Nav: Home

Neptune's moon Triton fosters rare icy union

May 22, 2019

Astronomers using the Gemini Observatory explore Neptune's largest moon Triton and observe, for the first time beyond the lab, an extraordinary union between carbon monoxide and nitrogen ices. The discovery offers insights into how this volatile mixture can transport material across the moon's surface via geysers, trigger seasonal atmospheric changes, and provide a context for conditions on other distant, icy worlds.

Extreme conditions can produce extreme results. In this case, it's the uncommon pairing of two common molecules -- carbon monoxide (CO) and nitrogen (N2) -- frozen as solid ices on Neptune's frigid moon Triton.

In the laboratory, an international team of scientists have pinpointed a very specific wavelength of infrared light absorbed when carbon monoxide and nitrogen molecules join together and vibrate in unison. Individually, carbon monoxide and nitrogen ices each absorb their own distinct wavelengths of infrared light, but the tandem vibration of an ice mixture absorbs at an additional, distinct wavelength identified in this study.

Using the 8-meter Gemini South Telescope in Chile, the team have recorded this same unique infrared signature on Triton. Key to the discovery was the high-resolution spectrograph called IGRINS (Immersion Grating Infrared Spectrometer) which was built as a collaboration between the University of Texas at Austin and the Korea Astronomy and Space Science Institute (KASI). Both the Gemini Observatory and IGRINS receive funding from the US National Science Foundation (NSF) and KASI.

"While the icy spectral fingerprint we uncovered was entirely reasonable, especially as this combination of ices can be created in the lab, pinpointing this specific wavelength of infrared light on another world is unprecedented," said Stephen C. Tegler of Northern Arizona University's Astrophysical Materials Laboratory who led the international study. The research results have been accepted for publication in the Astronomical Journal.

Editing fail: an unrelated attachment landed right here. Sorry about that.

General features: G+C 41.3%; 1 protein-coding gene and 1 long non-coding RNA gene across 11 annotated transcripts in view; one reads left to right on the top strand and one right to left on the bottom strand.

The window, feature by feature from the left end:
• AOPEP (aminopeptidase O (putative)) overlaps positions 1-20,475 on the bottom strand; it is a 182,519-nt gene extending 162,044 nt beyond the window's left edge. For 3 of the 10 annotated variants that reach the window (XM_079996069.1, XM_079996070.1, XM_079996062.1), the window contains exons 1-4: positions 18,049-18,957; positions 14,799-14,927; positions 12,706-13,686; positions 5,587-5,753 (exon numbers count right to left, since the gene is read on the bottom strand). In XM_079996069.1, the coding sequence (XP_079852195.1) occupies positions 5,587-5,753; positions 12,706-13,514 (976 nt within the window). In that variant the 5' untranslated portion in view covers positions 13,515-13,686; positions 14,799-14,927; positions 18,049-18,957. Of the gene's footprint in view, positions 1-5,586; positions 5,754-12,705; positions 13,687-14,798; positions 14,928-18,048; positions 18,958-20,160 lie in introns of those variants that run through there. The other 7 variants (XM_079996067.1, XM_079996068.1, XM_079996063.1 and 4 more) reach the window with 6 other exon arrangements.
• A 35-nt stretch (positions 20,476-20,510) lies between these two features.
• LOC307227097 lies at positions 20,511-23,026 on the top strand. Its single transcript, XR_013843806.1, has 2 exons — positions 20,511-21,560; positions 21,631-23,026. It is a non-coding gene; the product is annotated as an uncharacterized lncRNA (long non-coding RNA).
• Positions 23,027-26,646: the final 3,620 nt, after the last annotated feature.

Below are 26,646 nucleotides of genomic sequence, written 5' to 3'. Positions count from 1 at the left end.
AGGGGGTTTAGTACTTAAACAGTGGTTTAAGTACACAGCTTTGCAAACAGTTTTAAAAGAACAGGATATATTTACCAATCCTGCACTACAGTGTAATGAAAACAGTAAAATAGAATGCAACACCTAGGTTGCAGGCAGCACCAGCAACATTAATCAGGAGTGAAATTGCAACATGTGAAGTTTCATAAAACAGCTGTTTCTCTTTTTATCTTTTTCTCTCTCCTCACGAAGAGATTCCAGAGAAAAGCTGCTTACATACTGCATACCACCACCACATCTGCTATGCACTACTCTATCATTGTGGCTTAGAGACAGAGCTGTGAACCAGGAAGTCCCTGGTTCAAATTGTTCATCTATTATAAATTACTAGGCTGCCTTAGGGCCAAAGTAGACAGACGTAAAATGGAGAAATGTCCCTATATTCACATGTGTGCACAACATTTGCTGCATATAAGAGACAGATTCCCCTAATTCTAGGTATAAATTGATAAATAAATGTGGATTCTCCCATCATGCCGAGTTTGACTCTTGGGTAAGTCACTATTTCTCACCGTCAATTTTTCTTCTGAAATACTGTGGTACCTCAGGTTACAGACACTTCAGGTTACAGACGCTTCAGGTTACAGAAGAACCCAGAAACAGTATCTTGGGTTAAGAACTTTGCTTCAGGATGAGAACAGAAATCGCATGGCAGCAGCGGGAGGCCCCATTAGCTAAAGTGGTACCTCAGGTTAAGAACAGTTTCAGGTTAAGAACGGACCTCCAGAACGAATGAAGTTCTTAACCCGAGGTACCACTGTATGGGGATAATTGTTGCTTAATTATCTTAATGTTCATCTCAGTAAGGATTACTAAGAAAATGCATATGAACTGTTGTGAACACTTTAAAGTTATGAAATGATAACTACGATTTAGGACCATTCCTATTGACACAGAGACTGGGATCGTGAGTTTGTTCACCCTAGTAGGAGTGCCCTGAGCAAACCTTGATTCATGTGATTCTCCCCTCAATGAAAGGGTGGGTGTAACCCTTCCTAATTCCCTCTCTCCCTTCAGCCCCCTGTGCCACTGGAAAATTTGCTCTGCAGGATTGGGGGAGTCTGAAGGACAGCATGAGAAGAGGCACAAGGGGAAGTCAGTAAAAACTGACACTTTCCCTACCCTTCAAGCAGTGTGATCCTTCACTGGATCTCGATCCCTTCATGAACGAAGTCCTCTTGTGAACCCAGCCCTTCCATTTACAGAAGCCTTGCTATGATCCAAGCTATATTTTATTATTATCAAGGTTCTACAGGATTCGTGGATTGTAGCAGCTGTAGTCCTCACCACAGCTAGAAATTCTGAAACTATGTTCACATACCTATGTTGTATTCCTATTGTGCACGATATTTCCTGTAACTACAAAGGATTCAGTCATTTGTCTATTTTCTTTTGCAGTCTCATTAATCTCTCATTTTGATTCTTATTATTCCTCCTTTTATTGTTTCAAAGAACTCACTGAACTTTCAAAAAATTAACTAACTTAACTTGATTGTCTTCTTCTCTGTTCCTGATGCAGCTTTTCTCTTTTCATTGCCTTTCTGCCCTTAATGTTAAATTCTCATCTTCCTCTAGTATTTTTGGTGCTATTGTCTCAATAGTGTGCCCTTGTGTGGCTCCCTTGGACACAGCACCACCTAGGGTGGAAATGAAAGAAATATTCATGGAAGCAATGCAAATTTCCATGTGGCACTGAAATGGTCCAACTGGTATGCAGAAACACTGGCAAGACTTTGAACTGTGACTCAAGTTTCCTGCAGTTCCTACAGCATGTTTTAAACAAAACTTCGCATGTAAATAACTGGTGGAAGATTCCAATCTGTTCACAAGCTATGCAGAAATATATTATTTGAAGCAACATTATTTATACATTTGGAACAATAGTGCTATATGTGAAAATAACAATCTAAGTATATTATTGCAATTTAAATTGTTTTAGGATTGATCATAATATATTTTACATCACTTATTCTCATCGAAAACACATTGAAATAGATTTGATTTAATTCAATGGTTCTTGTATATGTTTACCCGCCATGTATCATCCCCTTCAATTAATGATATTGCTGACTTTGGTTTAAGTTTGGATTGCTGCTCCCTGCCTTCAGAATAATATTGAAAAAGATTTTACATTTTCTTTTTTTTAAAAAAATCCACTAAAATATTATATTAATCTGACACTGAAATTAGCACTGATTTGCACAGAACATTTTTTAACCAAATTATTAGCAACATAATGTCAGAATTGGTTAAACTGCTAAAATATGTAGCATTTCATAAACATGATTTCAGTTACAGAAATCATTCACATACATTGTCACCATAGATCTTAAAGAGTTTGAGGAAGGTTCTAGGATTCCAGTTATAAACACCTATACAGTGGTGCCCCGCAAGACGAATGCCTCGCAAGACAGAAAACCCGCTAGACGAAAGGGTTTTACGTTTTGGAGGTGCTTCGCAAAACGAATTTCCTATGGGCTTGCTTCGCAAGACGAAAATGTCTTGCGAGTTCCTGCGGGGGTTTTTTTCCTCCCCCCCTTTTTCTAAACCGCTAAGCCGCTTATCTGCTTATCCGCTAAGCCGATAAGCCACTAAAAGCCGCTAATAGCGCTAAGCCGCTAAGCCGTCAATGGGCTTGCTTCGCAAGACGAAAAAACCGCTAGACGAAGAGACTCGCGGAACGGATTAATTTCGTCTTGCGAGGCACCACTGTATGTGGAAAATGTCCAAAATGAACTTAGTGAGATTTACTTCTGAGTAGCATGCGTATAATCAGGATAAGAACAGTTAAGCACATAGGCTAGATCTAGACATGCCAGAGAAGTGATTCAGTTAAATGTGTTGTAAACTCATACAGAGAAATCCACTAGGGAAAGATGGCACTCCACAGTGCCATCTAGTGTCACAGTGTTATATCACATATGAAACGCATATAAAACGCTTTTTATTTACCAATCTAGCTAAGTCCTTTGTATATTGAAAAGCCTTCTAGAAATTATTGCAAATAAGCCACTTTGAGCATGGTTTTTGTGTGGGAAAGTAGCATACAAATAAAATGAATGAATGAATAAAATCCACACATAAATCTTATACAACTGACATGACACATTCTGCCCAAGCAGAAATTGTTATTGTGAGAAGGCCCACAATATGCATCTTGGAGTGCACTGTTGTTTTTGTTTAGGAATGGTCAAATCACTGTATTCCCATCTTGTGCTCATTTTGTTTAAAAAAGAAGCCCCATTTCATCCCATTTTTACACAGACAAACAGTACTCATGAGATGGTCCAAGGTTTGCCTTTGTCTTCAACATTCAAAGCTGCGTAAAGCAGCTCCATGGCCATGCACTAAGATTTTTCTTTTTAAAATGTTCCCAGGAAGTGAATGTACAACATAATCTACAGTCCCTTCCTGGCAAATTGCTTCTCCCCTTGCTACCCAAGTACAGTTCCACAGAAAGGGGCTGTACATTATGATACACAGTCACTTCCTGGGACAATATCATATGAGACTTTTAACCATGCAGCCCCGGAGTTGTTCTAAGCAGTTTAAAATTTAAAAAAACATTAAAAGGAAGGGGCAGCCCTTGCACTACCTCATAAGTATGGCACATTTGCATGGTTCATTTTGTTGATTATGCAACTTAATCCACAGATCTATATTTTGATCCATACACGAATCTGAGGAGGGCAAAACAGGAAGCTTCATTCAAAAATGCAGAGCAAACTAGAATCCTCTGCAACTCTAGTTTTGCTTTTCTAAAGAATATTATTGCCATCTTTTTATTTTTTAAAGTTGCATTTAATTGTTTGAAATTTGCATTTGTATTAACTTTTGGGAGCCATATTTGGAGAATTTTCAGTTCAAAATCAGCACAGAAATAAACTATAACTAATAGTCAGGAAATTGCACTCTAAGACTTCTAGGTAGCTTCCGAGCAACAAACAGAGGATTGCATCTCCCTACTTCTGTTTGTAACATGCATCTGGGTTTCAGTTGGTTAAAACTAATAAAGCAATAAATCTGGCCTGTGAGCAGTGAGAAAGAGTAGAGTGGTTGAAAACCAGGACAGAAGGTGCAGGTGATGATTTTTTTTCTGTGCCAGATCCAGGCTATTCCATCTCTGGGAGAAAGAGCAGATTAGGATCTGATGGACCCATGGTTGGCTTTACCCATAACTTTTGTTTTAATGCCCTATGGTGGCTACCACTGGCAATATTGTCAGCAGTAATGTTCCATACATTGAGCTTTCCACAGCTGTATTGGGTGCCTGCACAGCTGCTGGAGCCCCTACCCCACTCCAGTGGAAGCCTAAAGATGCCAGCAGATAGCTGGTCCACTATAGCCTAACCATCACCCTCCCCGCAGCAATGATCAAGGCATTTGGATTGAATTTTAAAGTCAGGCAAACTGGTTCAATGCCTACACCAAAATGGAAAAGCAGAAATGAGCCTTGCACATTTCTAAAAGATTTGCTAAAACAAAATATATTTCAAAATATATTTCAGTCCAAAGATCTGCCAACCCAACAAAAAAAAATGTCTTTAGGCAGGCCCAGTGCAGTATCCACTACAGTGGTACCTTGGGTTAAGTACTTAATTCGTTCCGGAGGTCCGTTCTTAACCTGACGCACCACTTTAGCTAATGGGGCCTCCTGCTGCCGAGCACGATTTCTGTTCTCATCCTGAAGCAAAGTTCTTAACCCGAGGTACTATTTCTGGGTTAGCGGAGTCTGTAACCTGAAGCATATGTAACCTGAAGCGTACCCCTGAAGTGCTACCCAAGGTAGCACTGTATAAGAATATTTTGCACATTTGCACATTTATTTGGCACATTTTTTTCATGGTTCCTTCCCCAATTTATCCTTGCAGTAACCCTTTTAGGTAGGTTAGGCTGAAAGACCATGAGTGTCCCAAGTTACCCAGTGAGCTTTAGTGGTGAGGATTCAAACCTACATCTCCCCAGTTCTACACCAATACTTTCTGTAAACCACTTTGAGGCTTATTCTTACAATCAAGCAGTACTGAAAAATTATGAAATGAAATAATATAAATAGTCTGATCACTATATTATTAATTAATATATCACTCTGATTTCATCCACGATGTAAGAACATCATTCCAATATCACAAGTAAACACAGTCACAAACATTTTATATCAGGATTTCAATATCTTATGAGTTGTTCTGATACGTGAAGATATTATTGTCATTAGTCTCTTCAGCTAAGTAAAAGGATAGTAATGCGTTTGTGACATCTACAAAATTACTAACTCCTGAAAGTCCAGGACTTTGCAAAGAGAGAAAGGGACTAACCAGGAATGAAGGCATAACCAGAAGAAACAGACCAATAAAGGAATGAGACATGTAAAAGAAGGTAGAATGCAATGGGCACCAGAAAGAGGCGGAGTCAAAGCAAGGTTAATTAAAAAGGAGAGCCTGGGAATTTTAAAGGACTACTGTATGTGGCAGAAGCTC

In the Earth's atmosphere carbon monoxide and nitrogen molecules exist as gases, not ices. In fact, molecular nitrogen is the dominant gas in the air we breath, and carbon monoxide is a rare contaminant that can be lethal.

On distant Triton, however, carbon monoxide and nitrogen freeze as solid ices. They can form their own independent ices, or can condense together in the icy mix detected in the Gemini data. This icy mix could be involved in Triton's iconic geysers first seen in Voyager 2 spacecraft images as dark, windblown streaks on the surface of the distant, icy moon.

The Voyager 2 spacecraft first captured Triton's geysers in action in the moon's south polar region back in 1989. Since then, theories have focused on an internal ocean as one possible source of erupted material. Or, the the geysers may erupt when the summertime Sun heats this thin layer of volatile ice on Triton's surface, potentially involving the mixed carbon monoxide and nitrogen ice revealed by the Gemini observation. That ice mixture could also migrate around the surface of Triton in response to seasonally varying patterns of sunlight.

"Despite Triton's distance from the Sun and the cold temperatures, the weak sunlight is enough to drive strong seasonal changes on Triton's surface and atmosphere," adds Henry Roe, Deputy Director of Gemini and a member of the research team. "This work demonstrates the power of combining laboratory studies with telescope observations to understand complex planetary processes in alien environments so different from what we encounter every day here on Earth."